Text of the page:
The Department of Health (DOH) recommends breast milk is best when it comes to feeding a baby in the first year of life.
August is National and World Breastfeeding Awareness Month, and experts and mothers from more than 170 countries agree with the health department that exclusively breastfeeding during the first 6 months provides all the nutrition an infant needs.
The DOH, together with the National Nutrition Council--the highest policy-making and coordinating body on nutrition--recommend that mothers breastfeed exclusively for about the first 6 months, followed by breastfeeding combined with gradually introducing other foods until at least 12 months of age, and continuing as long as mother and baby wish to breastfeed.
To emphasize the importance of breastfeeding as a highly beneficial public health intervention for mothers and children on the First 1000 days, the DOH leads the celebration of the National Breastfeeding Awareness Month this August 2021 with the theme, “Tulong-Tulong sa Pagpapasuso sa First 1000 Days!".
Protecting, promoting, and supporting breastfeeding is a shared responsibility of the family, community, government, and other members of society. It requires a whole of society approach to improve the breastfeeding practices of mothers.
Mothers need to practice breastfeeding TSEK (Tama, Sapat, at Eksklusibo) to ensure that infants receive the best nutrition for optimum growth, health, and development particularly during the first 1000 days.
Breastfeeding TSEK means:
- “Tama” - immediate skin-to-skin contact between mother and baby after birth, and initiation of breastfeeding within the first hour of life.
- “Sapat” – the mother need not worry if she is not producing much milk during the first few days after the child’s birth. Little breastmilk is enough for the first week and frequent breastfeeding ensures continuous breastmilk supply to respond to the increasing needs of the baby.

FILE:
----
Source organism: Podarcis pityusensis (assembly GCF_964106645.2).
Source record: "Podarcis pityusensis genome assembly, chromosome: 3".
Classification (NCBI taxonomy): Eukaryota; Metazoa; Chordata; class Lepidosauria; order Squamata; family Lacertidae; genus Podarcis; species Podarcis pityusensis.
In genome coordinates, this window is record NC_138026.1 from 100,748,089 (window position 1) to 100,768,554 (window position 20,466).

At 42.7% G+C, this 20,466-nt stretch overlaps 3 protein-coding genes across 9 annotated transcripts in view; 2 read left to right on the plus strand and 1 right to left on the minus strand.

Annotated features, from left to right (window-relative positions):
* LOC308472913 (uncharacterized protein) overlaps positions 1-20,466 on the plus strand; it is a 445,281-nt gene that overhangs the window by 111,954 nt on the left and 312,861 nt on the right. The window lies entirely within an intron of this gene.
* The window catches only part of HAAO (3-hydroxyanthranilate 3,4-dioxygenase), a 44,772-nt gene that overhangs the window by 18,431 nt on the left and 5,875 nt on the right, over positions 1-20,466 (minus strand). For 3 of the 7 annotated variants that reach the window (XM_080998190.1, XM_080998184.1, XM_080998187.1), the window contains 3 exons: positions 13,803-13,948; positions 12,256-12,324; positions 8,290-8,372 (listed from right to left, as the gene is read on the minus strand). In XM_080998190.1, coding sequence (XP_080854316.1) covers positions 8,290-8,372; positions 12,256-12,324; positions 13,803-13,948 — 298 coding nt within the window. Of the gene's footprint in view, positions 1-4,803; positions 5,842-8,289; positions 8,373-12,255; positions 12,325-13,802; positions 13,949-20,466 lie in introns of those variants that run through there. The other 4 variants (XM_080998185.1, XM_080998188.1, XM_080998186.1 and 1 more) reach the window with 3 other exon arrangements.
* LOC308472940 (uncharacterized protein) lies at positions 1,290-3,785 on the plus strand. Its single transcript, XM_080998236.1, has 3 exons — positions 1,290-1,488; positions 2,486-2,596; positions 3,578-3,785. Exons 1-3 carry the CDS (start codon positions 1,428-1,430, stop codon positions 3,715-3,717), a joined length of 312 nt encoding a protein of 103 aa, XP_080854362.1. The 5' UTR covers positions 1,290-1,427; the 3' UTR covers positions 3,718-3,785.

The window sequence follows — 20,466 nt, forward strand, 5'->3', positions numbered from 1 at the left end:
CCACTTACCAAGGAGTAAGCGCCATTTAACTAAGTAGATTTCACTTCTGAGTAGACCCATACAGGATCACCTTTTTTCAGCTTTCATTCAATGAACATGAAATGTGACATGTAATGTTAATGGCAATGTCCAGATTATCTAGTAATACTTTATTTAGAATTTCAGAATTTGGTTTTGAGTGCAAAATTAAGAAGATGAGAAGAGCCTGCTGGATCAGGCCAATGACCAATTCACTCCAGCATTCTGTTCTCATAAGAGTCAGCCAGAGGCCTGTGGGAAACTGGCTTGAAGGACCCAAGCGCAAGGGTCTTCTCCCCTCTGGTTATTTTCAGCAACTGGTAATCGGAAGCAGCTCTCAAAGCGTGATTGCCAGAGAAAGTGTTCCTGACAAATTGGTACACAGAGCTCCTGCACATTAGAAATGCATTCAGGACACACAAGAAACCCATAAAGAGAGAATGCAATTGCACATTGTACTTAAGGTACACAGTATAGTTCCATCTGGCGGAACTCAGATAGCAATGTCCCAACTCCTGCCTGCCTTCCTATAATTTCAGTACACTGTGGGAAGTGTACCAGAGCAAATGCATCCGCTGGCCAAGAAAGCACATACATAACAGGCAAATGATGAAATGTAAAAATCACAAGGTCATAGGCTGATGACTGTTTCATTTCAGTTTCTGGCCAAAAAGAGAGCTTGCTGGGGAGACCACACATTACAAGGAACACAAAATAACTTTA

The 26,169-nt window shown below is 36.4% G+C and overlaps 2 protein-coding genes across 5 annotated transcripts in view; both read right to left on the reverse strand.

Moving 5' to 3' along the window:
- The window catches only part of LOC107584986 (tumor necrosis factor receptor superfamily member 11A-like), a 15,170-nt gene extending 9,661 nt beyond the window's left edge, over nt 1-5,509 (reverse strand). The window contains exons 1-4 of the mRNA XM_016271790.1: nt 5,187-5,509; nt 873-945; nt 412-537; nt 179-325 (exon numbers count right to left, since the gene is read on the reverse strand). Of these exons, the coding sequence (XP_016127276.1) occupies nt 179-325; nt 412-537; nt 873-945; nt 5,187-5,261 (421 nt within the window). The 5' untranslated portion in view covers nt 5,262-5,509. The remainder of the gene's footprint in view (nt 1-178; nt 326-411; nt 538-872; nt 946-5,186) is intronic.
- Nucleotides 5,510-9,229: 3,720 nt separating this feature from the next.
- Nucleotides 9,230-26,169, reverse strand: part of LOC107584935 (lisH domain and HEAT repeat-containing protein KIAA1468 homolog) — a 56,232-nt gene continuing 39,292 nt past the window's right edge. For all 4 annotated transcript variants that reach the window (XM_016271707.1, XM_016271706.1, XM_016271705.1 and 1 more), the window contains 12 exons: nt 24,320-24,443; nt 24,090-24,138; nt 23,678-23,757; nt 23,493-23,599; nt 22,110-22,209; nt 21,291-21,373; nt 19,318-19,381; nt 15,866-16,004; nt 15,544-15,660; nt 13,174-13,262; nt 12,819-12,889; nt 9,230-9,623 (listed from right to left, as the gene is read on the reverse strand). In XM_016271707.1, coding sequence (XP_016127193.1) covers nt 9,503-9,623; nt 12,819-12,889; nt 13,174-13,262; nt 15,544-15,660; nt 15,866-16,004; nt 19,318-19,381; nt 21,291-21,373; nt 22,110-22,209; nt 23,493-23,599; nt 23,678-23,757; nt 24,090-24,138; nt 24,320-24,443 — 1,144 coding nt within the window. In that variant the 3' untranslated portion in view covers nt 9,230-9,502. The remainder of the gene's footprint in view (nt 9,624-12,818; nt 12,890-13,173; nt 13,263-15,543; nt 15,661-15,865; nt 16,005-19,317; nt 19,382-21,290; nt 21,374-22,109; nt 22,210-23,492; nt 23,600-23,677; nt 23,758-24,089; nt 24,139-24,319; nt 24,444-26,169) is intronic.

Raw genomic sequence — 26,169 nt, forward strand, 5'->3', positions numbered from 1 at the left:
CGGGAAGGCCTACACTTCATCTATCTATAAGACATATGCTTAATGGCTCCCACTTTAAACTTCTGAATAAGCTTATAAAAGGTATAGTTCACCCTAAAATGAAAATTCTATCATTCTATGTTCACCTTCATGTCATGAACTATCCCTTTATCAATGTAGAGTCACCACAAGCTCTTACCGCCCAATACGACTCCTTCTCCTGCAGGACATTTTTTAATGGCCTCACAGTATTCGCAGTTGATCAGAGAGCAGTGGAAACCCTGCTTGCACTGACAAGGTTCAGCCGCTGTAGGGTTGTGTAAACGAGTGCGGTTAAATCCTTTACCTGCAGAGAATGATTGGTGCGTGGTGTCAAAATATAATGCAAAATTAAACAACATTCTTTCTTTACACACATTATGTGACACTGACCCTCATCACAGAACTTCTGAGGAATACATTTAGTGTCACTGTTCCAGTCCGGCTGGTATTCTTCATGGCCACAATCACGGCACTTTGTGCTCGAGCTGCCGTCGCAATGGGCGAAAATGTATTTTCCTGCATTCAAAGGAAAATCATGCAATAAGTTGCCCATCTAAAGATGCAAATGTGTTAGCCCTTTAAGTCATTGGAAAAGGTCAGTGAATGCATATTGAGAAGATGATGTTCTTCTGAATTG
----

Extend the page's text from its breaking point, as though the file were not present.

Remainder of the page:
- “EKsklusibo” - giving only breastmilk and no other liquid to the baby for the first six months. Breastmilk has all the water and nutrients that the baby needs for the first six (6) months after which the baby should be given appropriate complementary foods while continuing breastfeeding.
However, the NNC said that despite the known benefits of breastfeeding, "many mothers still do not breastfeed."
According to the World Health Organization (WHO), only about 44% of infants aged 0-6 months worldwide were exclusively breastfed from 2015 to 2020, and nearly two out of three infants are not exclusively breastfed.
"Sadly, this rate has not improved in two (2) decades. The 2019 Expanded National Nutrition Survey (ENNS) revealed that although early breastfeeding initiation and exclusive breastfeeding were common feeding practices, the rate of breastfeeding exclusively until 5.9 months was low at 35.9%, with an average of 4.4 months of breastfeeding duration," the NNC explained.
"The sub-optimal breastfeeding practices put the infants at risk to malnutrition. It is during the first 1000 days of life when growth faltering happens. Failure to breastfeed infants at this critical time may result to the irreversible effects of undernutrition such as stunting," it added.
"Breastfeeding is a public health intervention to prevent illnesses and all forms of malnutrition – especially stunting. Breastfeeding may be natural, but it is a learned act and the battleground to sustain breastfeeding is through a supportive environment found in households and community peer groups like breastfeeding support groups," it further said.
Realizing the need to help promote, protect, and support breastfeeding especially during the pandemic, the National Nutrition Council-National Capital Region (NNC-NCR) mobilized the members of the Association of City/District Nutrition Program Coordinators of Metro Manila to provide free online counseling to mothers to help them in their concerns on infant and young child feeding or IYCF. The online IYCF counseling started on April 8, 2020 and is still being offered free by the NCR BFFs or Breastfeeding Friends who are nutritionist-dietitians trained on IYCF.
The DOH said among the benefits of breastfeeding:
- Creates a special, close, emotional bond;
- Provides essential, balanced nutrients;
- Is cost-effective; and
- Offers short- and long-term health benefits for both babies and mothers.
According to health experts, the protection that a mother’s breast milk provides is specific to her baby and actually changes to meet her baby’s needs.
Because breast milk contains hormones and cells that fight germs, breastfeeding helps protect infants from many health problems, including respiratory illness, ear infections, gastrointestinal disease, asthma, obesity and allergies.
As an added bonus for mothers, breastfeeding is linked to lower rates of breast cancer and other illnesses, and aids in post-pregnancy weight loss. (PIA-NCR)